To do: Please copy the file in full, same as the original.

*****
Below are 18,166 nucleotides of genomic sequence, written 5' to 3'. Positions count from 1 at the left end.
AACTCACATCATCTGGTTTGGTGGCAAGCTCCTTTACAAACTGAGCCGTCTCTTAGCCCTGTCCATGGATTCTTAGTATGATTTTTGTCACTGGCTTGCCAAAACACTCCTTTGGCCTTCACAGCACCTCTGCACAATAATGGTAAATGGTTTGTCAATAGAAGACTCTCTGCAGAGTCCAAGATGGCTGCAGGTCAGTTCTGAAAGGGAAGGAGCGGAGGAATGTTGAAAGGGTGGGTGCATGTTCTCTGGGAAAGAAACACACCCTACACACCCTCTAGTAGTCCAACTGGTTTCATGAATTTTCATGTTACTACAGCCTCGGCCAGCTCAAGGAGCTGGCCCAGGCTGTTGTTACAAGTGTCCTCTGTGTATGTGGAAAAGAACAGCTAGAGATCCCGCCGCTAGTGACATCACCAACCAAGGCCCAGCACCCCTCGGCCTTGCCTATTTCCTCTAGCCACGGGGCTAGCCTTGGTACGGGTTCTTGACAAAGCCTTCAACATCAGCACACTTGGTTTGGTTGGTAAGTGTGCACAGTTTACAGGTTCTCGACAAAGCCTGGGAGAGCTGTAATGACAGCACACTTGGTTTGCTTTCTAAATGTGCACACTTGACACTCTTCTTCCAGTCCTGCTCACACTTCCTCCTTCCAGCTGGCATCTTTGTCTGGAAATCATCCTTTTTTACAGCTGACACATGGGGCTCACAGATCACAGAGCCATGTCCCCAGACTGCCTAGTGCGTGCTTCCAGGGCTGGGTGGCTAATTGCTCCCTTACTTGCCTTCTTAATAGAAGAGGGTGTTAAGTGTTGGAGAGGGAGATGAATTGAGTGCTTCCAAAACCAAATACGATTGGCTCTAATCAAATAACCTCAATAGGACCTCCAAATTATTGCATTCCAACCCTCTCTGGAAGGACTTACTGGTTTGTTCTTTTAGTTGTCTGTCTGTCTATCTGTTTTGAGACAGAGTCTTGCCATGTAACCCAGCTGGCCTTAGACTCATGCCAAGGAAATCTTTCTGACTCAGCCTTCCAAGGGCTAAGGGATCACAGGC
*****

Below are 18,166 nucleotides of genomic sequence, written 5' to 3'. Positions count from 1 at the left end.
AACTCACATCATCTGGTTTGGTGGCAAGCTCCTTTACAAACTGAGCCGTCTCTTAGCCCTGTCCATGGATTCTTAGTATGATTTTTGTCACTGGCTTGCCAAAACACTCCTTTGGCCTTCACAGCACCTCTGCACAATAATGGTAAATGGTTTGTCAATAGAAGACTCTCTGCAGAGTCCAAGATGGCTGCAGGTCAGTTCTGAAAGGGAAGGAGCGGAGGAATGTTGAAAGGGTGGGTGCATGTTCTCTGGGAAAGAAACACACCCTACACACCCTCTAGTAGTCCAACTGGTTTCATGAATTTTCATGTTACTACAGCCTCGGCCAGCTCAAGGAGCTGGCCCAGGCTGTTGTTACAAGTGTCCTCTGTGTATGTGGAAAAGAACAGCTAGAGATCCCGCCGCTAGTGACATCACCAACCAAGGCCCAGCACCCCTCGGCCTTGCCTATTTCCTCTAGCCACGGGGCTAGCCTTGGTACGGGTTCTTGACAAAGCCTTCAACATCAGCACACTTGGTTTGGTTGGTAAGTGTGCACAGTTTACAGGTTCTCGACAAAGCCTGGGAGAGCTGTAATGACAGCACACTTGGTTTGCTTTCTAAATGTGCACACTTGACACTCTTCTTCCAGTCCTGCTCACACTTCCTCCTTCCAGCTGGCATCTTTGTCTGGAAATCATCCTTTTTTACAGCTGACACATGGGGCTCACAGATCACAGAGCCATGTCCCCAGACTGCCTAGTGCGTGCTTCCAGGGCTGGGTGGCTAATTGCTCCCTTACTTGCCTTCTTAATAGAAGAGGGTGTTAAGTGTTGGAGAGGGAGATGAATTGAGTGCTTCCAAAACCAAATACGATTGGCTCTAATCAAATAACCTCAATAGGACCTCCAAATTATTGCATTCCAACCCTCTCTGGAAGGACTTACTGGTTTGTTCTTTTAGTTGTCTGTCTGTCTATCTGTTTTGAGACAGAGTCTTGCCATGTAACCCAGCTGGCCTTAGACTCATGCCAAGGAAATCTTTCTGACTCAGCCTTCCAAGGGCTAAGGGATCACAGGC